23 crazy facts about Disneyland

Disneyland turns 60 today.

When the Anaheim, California, park first opened on July 17th in 1955, it was a mere fraction of the size it is today.

Since then, the park has inspired a number of legends and myths.

Some are true and some aren’t.

In honour of the anniversary, we combed through the myths and legends to find the actual facts about Disneyland that will surprise you the most.

1. According to thisdayindisneyhistory.com, Disneyland originally opened on Sunday, July 17th, 1955 with a total of 18 attractions. The park now has 51 attractions (not including the attractions in Disney California Adventure Park).

2. When the park opened, admission was $US1, according to PBS. It’s now $US99.

3. As of 2014, the park had welcomed almost 700 million guests since opening, according to Disneyland PR.

4. All the plants in the Tomorrowland attraction are edible.

5. According to Disney-pal.com, the park’s haunted mansion has a pet cemetery. It’s hidden on the mansion’s side lawn — a place that guests rarely see. The cemetery is fake; pets aren’t actually buried there, and the inscriptions on the grave stones are meant to be funny.

6. Both Steve Martin and Michelle Pfeiffer used to work at Disneyland before making it big in Hollywood. Pfeiffer was Alice in Wonderland and Martin was a magician, according to Mental Floss.

7. Over 84 million Mickey Mouse ears have been sold since Disneyland opened, making the ears the most popular Disneyland souvenir of all time.

8. Oscar Martinez, who now works at the Carnation Cafe, is Disneyland’s longest-serving cast member. He started working at the park in December of 1956.

9. According to “Things To Do At Disneyland 2013,” the facade of the building that makes up the It’s A Small World ride is covered completely in gold leaf — ie real gold.

10. There’s a small basketball court inside of Disneyland’s Matterhorn. It’s only for employees to use though.

11. According to Justdisney.com, it only took a year to build the park.

12. Walt Disney had his own private — and secret — apartment above the fire department on Main Street. The apartment is still there today, and the light in the window is supposed to symbolise Walt’s presence.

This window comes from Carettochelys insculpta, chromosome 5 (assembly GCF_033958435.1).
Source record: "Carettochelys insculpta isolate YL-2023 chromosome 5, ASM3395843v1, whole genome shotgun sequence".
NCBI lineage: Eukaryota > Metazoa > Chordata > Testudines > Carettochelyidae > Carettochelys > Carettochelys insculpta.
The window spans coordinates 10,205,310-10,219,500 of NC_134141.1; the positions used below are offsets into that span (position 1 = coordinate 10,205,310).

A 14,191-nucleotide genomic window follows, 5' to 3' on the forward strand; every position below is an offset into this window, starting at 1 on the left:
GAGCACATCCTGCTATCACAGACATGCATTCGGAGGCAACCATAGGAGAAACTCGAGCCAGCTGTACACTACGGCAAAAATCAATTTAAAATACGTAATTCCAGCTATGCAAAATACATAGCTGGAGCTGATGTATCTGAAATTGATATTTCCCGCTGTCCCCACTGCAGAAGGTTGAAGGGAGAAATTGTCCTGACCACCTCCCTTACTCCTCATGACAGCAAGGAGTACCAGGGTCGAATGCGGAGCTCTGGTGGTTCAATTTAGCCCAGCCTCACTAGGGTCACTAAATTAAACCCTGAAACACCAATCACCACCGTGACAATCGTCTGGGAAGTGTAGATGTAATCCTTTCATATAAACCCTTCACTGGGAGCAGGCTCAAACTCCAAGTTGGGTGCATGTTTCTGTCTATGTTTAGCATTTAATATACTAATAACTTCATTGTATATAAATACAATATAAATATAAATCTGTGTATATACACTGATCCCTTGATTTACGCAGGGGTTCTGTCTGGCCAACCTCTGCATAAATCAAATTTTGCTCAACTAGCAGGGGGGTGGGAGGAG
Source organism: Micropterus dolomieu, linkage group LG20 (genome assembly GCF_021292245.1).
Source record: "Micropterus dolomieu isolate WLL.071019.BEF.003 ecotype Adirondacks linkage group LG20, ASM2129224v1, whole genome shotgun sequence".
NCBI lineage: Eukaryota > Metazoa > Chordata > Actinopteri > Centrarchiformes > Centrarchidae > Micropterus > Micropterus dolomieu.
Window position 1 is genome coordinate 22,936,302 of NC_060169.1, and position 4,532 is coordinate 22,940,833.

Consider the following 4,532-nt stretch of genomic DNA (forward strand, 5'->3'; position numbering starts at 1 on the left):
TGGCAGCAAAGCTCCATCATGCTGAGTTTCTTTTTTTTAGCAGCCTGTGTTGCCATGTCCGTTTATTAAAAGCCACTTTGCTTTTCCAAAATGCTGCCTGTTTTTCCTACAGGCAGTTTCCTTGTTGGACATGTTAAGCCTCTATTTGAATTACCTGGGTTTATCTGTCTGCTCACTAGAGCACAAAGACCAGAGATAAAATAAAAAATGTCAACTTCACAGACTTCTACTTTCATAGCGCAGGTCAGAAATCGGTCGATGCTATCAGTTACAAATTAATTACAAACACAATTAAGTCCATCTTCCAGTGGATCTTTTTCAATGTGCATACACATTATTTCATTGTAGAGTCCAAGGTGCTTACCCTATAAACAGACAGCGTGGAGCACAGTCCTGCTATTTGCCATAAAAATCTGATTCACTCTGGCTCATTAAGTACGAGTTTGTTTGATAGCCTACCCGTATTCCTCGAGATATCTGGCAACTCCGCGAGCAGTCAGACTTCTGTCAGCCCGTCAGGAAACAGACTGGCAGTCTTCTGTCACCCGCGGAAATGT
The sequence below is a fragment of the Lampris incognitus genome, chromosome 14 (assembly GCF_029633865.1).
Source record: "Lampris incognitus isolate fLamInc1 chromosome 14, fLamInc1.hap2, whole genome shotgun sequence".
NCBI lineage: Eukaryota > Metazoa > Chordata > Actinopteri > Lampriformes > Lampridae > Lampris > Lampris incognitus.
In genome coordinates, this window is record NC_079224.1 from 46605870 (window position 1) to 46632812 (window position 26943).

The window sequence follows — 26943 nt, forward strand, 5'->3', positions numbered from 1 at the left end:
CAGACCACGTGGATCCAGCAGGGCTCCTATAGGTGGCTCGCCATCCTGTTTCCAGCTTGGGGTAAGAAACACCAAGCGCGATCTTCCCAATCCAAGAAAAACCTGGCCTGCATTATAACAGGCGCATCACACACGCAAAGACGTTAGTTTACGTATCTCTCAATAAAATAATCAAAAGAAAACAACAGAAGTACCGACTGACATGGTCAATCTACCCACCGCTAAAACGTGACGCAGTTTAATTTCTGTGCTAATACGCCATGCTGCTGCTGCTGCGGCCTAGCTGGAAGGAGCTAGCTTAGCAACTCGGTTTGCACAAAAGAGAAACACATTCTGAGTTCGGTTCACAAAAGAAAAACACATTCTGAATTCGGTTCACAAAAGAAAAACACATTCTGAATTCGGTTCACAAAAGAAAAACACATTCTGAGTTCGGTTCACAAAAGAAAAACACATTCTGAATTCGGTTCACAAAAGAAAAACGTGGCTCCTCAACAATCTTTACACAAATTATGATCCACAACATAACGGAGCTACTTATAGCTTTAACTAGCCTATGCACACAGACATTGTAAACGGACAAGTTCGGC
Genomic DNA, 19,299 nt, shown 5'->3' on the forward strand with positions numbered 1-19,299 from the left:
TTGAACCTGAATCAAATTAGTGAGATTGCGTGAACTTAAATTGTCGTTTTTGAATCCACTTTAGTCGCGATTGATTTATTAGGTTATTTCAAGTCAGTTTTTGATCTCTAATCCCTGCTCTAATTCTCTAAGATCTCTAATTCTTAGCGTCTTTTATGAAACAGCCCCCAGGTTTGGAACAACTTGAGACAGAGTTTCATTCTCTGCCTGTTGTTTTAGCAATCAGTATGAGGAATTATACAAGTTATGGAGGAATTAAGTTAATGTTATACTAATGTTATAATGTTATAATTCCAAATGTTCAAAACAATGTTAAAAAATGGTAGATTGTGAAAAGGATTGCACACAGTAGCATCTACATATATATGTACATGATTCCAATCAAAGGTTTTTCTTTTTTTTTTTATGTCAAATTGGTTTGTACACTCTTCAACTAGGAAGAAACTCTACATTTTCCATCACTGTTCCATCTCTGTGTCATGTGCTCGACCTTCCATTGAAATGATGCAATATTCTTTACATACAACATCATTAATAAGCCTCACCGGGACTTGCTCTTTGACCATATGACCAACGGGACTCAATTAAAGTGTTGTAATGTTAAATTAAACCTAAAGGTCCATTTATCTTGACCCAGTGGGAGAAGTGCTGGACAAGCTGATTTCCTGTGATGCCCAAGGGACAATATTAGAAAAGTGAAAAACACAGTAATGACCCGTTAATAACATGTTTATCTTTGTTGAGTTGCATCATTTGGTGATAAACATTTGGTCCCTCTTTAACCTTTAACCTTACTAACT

13. Disneyland’s monorail opened for the first time on June 14, 1959. At that time, it was the first daily operating monorail system in the Western hemisphere, according to Disneyland’s social media director, Erin Glover.

14. According to the LA Times, there are around 200 feral cats that roam the park — mostly at night — which help to get rid of rodents.

15. According to the book “Pirates of the Caribbean: From the Magic Kingdom to the Movies” by Jason Surrell, the skeletons used in the original Pirates of the Caribbean ride were real skeletons taken from UCLA’s medical center.

16. Up until 2000, Disneyland employees weren’t allowed to have mustaches. Beards, coloured hair, and certain piercings are still banned though, the LA Times reported.

17. Disneyland’s announcer, Bill Rodgers, and California Park Adventure’s announcer Camille Dixon are married.

18. Disneyland’s Clubb 33 — which used to be the secret place where Walt Disney hosted important people — is the only place in the park that serves alcohol, according to LA Weekly.

19. Walt Disney and his wife celebrated their 30th wedding anniversary with a party on the Mark Twain Riverboat shortly before the park opened.

20. According to IMDB, while visitors wait in line for the Star Tours ride, an announcement addresses passenger “Mr. Egroeg Sacul,” which is George Lucas — the creator of the Star Wars and Indiana Jones franchises — spelled backwards.

21. A time capsule was buried in front of Sleeping Beauty’s Castle on July 17th, 1995, for the park’s 40th anniversary. The time capsule will be opened 50 years from when it was buried — on July 17th, 2045, according to Ogelthorpe Univeristy.

22. According to IMDB, Thurl Ravenscroft, who was the voice of Tony the Tiger in Frosted Flake commericals and who sang the famous “you’re a mean one, Mr. Grinch” song, is the voice for many attractions in Disneyland, including the Mark Twain river boat, the monorail, the Haunted Mansion, and it’s a small world.

23. According to OC Weekly, Disneyland employees use the term “code V” to communicate that someone has thrown up in the park.

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